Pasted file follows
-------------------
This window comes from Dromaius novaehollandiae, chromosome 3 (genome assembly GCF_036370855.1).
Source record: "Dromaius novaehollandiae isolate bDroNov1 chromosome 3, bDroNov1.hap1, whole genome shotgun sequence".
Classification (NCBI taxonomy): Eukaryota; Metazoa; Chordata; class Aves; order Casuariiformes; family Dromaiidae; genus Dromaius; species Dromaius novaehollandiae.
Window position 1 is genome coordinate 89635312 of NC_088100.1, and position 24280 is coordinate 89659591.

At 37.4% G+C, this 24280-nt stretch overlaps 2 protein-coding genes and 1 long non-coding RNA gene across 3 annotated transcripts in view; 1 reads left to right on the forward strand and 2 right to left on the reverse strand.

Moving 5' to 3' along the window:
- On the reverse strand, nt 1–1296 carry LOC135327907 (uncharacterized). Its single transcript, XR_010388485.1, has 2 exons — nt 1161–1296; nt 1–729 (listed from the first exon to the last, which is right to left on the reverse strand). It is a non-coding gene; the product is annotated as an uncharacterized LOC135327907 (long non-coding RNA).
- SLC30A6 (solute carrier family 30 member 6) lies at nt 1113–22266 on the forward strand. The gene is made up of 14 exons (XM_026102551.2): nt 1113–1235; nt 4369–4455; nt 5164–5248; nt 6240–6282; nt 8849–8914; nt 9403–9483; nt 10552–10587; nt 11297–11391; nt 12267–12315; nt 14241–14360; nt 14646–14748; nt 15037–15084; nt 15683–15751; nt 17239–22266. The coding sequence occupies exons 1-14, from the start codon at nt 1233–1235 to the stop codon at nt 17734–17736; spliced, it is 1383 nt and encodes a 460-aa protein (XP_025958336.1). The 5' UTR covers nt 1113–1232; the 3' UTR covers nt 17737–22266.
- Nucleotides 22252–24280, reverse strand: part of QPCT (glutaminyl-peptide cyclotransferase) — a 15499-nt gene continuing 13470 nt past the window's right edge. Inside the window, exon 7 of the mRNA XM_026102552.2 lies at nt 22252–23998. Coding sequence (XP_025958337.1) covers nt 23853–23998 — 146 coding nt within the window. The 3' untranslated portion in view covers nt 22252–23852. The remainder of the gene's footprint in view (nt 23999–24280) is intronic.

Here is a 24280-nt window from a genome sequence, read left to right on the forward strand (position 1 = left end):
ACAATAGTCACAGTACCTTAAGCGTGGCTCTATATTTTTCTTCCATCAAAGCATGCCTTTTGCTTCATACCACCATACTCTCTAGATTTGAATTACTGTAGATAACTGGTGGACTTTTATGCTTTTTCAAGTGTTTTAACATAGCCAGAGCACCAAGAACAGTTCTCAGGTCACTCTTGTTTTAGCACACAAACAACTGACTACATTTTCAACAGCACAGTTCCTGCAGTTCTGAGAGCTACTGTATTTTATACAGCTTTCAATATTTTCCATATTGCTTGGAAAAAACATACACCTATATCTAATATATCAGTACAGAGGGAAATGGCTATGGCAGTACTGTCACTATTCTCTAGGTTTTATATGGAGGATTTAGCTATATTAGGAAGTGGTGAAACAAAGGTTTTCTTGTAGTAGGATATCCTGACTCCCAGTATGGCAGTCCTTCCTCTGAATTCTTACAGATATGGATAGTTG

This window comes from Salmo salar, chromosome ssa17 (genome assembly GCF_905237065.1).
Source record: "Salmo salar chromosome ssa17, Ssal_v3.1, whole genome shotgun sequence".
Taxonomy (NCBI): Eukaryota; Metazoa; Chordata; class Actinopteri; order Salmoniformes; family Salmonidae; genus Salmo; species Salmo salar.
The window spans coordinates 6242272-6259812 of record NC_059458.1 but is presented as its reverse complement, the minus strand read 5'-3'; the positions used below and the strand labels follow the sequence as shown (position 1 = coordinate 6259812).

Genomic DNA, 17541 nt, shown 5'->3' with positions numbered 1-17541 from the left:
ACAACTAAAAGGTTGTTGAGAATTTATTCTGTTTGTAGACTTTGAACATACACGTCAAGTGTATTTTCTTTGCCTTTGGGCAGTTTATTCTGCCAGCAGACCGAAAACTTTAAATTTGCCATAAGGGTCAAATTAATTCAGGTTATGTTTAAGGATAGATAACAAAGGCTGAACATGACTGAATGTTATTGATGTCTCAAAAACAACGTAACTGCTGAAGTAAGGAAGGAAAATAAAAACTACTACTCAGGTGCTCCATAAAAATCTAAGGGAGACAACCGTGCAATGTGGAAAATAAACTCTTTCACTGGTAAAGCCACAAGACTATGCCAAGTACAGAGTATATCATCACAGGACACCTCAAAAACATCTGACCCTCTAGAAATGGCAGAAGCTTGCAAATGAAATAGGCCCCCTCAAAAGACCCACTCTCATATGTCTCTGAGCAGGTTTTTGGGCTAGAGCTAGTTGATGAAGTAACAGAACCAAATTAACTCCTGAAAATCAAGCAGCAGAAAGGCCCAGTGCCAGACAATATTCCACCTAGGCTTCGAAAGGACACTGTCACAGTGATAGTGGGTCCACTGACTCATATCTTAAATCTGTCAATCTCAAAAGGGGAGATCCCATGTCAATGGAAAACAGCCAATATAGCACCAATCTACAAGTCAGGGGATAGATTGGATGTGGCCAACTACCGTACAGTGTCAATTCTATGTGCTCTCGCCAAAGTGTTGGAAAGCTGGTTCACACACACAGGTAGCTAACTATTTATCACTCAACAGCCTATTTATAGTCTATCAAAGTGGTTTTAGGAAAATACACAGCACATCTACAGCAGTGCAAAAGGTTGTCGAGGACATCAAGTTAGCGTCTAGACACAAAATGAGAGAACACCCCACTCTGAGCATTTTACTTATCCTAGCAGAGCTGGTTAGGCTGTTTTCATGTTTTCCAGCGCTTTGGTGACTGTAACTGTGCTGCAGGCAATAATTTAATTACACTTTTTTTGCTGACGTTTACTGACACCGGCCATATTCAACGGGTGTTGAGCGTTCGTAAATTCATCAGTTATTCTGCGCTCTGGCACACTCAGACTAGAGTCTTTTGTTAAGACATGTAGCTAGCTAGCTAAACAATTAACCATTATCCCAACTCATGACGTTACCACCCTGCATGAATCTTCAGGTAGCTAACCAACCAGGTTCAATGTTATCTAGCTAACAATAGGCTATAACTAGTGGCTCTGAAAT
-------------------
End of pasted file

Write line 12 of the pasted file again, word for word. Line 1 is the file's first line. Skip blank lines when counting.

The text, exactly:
This window comes from Salmo salar, chromosome ssa17 (genome assembly GCF_905237065.1).